A leading campaigner for Britain's exit from the European Union has been accused of hypocrisy after applying for permanent residency in France.
Former Conservative Chancellor of the Exchequer Nigel Lawson told newspaper The Connexion that he is applying for a permanent residency card, known as a "carte de sejour," which it is hoped will avoid complications after Brexit.
Brexit will end the right of EU citizens to live in Britain and vice-versa. Both Britain and the bloc say they want expats to retain their current rights, but questions remain over the status of 3 million EU nationals in the U.K. and 1 million Britons in other EU countries.
Lord Lawson, 86, who chaired Britain's Vote Leave campaign, said he was "not worried" about his status as a Briton in France. He live in who lives in an 18th century country house in Gers, south-west France,.
Pro-EU group Best for Britain said that Lawson "looks like a hypocrite."
Spokesman Paul Butters said the thought of Lord Lawson applying for a French residency card "takes the biscuit".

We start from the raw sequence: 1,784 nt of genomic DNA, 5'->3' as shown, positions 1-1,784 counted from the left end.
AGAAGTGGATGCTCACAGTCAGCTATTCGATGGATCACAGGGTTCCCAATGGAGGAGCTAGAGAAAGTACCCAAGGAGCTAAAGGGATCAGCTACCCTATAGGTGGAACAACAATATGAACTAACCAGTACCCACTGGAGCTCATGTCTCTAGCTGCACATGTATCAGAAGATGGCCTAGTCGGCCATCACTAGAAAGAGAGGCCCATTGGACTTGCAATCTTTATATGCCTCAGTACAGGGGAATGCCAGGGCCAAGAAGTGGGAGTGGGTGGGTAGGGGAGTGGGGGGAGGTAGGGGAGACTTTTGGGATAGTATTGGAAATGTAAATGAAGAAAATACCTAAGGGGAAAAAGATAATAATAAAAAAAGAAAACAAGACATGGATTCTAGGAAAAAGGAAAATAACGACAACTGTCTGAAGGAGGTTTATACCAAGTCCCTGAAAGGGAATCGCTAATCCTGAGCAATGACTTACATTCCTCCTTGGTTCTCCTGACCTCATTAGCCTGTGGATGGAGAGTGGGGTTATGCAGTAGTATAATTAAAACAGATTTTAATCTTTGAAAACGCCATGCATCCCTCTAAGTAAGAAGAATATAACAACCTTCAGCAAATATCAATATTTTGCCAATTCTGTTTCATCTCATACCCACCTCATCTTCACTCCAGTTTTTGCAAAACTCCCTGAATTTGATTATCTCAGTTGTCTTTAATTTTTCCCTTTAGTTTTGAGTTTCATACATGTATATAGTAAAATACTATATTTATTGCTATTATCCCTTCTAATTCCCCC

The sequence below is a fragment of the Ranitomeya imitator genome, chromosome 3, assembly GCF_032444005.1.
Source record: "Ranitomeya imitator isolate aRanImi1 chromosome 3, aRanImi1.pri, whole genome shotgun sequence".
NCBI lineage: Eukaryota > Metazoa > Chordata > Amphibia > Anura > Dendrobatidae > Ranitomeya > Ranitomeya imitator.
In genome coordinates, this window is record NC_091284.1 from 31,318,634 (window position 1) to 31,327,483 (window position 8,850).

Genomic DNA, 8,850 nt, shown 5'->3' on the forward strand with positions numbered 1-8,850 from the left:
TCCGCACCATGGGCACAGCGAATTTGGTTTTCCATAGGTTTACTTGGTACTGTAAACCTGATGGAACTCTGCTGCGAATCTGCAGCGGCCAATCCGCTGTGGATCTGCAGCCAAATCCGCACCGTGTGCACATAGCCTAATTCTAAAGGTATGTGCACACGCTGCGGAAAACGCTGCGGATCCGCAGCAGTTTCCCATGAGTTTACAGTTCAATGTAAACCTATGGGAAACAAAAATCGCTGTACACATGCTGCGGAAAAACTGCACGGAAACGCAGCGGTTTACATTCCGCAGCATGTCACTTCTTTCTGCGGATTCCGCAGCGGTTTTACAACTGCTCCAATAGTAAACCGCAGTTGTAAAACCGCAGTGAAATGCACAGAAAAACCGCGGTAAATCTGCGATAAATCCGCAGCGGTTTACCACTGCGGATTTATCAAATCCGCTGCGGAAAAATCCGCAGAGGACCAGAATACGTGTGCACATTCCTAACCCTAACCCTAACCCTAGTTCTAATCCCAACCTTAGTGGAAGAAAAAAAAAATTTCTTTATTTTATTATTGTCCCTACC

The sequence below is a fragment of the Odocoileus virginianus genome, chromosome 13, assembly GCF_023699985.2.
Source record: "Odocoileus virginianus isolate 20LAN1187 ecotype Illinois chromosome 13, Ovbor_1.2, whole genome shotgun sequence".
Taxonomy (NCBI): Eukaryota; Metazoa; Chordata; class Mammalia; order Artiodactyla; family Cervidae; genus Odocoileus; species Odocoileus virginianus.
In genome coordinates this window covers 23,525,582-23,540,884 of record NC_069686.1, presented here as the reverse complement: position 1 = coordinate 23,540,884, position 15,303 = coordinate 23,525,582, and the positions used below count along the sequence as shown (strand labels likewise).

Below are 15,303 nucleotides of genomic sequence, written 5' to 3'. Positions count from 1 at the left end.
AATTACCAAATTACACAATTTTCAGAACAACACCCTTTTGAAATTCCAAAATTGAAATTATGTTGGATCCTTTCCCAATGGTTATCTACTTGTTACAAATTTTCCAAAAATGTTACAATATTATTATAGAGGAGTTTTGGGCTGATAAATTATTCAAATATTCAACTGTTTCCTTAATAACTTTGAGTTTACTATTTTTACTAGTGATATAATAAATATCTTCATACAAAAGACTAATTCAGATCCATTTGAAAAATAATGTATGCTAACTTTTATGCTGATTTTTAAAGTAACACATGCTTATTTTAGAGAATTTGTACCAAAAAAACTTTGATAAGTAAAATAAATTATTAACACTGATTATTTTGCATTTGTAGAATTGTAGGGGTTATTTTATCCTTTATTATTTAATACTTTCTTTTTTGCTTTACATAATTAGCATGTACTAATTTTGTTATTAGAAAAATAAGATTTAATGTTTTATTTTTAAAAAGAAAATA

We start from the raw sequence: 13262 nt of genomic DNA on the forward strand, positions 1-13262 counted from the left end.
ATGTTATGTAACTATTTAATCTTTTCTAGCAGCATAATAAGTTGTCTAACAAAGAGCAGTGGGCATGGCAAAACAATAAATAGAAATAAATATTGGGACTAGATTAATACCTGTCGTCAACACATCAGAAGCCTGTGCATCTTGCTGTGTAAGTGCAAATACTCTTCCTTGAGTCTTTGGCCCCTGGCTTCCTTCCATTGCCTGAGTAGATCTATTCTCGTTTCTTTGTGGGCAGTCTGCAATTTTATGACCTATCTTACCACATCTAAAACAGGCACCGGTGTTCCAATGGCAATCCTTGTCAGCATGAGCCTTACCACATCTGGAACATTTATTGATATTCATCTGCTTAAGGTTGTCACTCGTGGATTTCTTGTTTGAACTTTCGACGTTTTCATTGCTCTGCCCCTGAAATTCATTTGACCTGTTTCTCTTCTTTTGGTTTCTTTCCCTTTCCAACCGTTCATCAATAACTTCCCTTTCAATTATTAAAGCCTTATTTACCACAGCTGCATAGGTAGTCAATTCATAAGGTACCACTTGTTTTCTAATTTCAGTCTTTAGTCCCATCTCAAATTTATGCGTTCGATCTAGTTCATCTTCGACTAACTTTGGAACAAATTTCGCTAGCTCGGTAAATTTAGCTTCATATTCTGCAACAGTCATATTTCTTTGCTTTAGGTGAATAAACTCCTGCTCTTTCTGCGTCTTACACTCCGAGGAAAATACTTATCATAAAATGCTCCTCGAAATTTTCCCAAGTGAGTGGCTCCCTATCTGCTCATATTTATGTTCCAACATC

"It seemed to Lawson that no cost was not worth paying to leave. But with this news, it seems the cost will be paid by others while the former chancellor suns himself in his luxury home in France."
There are more than 150,000 Britons living in France whose future has been complicated by the bitterly fought 2016 UK referendum that voted to leave the European Union by a narrow 52 percent majority.
Many of the long-time British immigrants in France expressed outrage at Lord Lawson's application for a residency permit and said they hoped it would be turned down, reported The Local.
Russell Hall, who lives in the Dordogne told The Local: "What annoys so many of us is his extraordinarily blasé and casual attitude. Perhaps his wealth and privilege protect him from the chaos and disruption that will affect so many more humble Brits who have chosen to live in France, either full time or part of each year.
"It beggars belief that as many of those seeking a carte de séjour in France struggle to satisfy the many criteria and to assemble the substantial documentation in support of their application, Lord Lawson airily dismisses their concerns, saying he is "not particularly worried. It comes under the category of tiresome rather than serious."